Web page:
Subscribers to this attitude think the United States is the richest and freest and greatest country in the world and that $20 trillion in debt and trillions in unfunded liabilities is not a problem. They think the US government can just print money or increase taxes or grow the economy and everything will be fine.
Folks with this type of attitude hold their savings entirely in dollars and US-centered assets. They are comfortable being heavily invested in US stocks. They believe that government promised programs will be there for them when they most need them.
They can’t envision a world in which the United States isn’t the dominant world superpower. They can’t imagine the US dollar not being the world reserve currency.
This mentality is common in those who are blissfully unaware of the lessons of history and the facts of math.
This is the peacock mentality. People with this mentality strut around and deny there are any problems and so do nothing to protect themselves.
An Ostrich Hiding
Similar to the peacocks of the world there are people who realize there are problems with the economy but still choose not to do anything about it. Maybe they think there isn’t anything they can do about it. They think if the dollar falls and the stock market crashes then they have no choice but to go down as well. They’re either unwilling to learn about alternatives or simply don’t think alternatives exist.
They also might willfully ignore anything suggesting there are problems. If pressed they would concede that another 2008 or 2000 crisis are possible and that government debts won’t be repaid, but they really don’t want to think about it.
People with this type of attitude don’t have the misplaced confidence of the peacocks but they make the same choice not to take any decisive action to protect themselves.
They stick their head in the sand. This is the ostrich mentality.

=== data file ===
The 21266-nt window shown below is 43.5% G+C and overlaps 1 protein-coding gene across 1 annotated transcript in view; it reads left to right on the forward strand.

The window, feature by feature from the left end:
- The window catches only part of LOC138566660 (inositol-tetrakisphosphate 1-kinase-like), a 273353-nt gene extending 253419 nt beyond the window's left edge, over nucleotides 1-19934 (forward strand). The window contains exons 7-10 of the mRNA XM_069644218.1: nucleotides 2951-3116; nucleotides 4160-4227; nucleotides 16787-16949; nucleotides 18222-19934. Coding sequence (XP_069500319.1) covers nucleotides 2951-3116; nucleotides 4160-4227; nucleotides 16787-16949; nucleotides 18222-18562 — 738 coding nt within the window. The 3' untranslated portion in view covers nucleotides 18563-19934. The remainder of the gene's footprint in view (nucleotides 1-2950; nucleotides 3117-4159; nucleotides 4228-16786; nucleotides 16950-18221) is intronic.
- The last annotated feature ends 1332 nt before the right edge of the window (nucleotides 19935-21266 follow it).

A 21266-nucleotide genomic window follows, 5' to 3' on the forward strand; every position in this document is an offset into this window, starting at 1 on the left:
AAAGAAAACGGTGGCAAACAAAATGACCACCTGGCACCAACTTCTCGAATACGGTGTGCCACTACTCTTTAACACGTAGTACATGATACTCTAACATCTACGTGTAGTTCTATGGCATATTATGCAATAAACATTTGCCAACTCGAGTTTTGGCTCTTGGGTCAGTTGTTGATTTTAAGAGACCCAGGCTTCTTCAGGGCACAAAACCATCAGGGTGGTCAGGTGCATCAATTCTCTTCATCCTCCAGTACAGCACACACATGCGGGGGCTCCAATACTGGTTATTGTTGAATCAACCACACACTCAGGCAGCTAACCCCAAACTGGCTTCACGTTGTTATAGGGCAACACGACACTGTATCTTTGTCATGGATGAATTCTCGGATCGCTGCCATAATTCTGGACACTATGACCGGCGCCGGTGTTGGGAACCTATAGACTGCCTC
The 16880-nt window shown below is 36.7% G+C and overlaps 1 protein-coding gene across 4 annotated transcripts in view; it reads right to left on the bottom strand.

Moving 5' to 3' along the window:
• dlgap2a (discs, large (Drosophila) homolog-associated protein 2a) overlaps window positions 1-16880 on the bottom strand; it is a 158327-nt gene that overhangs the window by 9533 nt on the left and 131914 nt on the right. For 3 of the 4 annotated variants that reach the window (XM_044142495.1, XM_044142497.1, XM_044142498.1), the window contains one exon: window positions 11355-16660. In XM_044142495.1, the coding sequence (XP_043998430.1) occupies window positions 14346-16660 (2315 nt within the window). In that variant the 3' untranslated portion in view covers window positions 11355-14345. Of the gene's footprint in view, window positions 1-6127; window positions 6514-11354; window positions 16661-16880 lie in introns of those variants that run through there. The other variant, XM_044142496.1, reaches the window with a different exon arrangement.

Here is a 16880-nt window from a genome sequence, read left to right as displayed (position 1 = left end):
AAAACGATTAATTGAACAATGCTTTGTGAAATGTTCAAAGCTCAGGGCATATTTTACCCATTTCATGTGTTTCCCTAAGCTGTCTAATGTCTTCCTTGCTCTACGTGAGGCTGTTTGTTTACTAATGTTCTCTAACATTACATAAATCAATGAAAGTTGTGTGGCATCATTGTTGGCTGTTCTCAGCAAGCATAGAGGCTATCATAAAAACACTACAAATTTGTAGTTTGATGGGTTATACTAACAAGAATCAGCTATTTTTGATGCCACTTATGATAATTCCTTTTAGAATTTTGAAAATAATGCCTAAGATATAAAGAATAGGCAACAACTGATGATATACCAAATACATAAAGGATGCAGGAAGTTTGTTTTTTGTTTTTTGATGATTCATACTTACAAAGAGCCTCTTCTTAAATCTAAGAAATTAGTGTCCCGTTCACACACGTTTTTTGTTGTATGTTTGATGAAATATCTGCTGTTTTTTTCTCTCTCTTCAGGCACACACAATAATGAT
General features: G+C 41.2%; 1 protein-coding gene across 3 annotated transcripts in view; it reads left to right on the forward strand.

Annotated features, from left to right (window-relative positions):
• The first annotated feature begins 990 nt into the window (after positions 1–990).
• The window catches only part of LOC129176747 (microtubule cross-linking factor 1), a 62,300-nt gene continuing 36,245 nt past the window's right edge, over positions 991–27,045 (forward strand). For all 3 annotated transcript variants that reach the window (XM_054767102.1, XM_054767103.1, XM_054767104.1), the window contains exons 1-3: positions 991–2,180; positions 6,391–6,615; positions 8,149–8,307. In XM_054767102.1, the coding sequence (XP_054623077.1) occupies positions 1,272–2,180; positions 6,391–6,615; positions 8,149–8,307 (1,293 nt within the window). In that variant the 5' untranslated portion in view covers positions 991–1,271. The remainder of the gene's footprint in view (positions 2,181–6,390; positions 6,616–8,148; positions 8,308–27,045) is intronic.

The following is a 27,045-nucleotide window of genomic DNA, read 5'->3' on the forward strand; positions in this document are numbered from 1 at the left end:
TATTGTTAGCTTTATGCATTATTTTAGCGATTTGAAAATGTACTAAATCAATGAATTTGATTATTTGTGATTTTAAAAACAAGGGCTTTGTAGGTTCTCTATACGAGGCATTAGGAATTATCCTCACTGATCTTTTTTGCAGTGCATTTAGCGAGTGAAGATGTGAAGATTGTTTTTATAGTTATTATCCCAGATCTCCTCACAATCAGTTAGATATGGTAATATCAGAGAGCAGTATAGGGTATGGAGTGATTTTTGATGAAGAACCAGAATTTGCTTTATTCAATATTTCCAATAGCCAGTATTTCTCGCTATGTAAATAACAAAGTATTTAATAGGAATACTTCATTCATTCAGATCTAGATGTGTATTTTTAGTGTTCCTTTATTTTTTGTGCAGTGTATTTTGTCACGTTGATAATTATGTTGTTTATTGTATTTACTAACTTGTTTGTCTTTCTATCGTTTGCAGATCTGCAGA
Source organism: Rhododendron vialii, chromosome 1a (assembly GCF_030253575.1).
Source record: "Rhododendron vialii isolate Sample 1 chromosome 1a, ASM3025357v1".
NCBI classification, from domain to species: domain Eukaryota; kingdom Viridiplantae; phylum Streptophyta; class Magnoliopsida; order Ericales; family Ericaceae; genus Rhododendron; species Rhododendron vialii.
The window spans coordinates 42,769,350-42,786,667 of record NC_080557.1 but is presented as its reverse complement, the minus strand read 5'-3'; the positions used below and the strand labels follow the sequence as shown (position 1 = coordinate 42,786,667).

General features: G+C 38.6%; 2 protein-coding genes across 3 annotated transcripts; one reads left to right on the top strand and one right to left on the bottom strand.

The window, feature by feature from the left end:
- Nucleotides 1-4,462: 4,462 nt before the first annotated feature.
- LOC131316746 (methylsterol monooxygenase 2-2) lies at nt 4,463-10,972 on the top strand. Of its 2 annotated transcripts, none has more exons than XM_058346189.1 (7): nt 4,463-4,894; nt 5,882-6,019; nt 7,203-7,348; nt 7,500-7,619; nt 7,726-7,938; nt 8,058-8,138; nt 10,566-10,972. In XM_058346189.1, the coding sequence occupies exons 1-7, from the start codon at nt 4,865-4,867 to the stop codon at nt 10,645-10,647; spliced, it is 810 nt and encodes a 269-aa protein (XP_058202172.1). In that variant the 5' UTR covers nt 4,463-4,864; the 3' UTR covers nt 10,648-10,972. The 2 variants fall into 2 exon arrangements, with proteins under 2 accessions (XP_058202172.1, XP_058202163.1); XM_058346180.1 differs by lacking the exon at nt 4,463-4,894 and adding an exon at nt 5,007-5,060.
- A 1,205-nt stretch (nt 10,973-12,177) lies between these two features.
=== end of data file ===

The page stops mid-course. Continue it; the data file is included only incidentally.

A Second Kind of Insanity: Living Life around Anticipation of Crisis
But at the same time I think there is a risk of having a bunker mentality. This attitude that crisis is imminent and the sky will fall any day now. Individuals who think this way might go 100% into cash. Or go 100% into gold. Or go 100% into guns and food. Or they take huge risks trying to short the stock market.
A Turtle in it’s Shell
But I think this attitude of going into one’s shell is not particularly helpful. It’s hard to accomplish anything or live a fruitful life when you’re hunkered down and metaphorically looking over your shoulder all the time. This is the turtle mentality.
The Golden Mean
Aristotle and the ancient Greek philosophers spoke of a golden mean. The idea that the correct course of action or virtue is the middle path between two extremes. For example, courage is the golden mean between recklessness and cowardly inaction.
The key to sanity in an insane financial world is decisive, measured and purposeful action when it comes to preparation. Two extremes when it comes to investing would be on the one end of the spectrum shorting the S&P 500 with one’s life savings. On the other end would be buying a 3x bull S&P 500 ETF.
But just because I believe US stocks are in a bubble doesn’t mean I’m going to go with the extreme of shorting the market. It does mean that I’m going to limit my exposure to US stocks and be very selective about which stocks I own.
When it comes to dollars the two extremes would be 100% in dollars or 0% in dollars. But just because I think dollars are overvalued and will continue to lose value doesn’t mean I have to go to the extreme of 0%. It doesn’t mean I go 100% into gold or I only own precious metals and cryptocurrencies. I actually advocate holding some cash. Emphasis on some. I also earn money in dollars and invest in value stocks.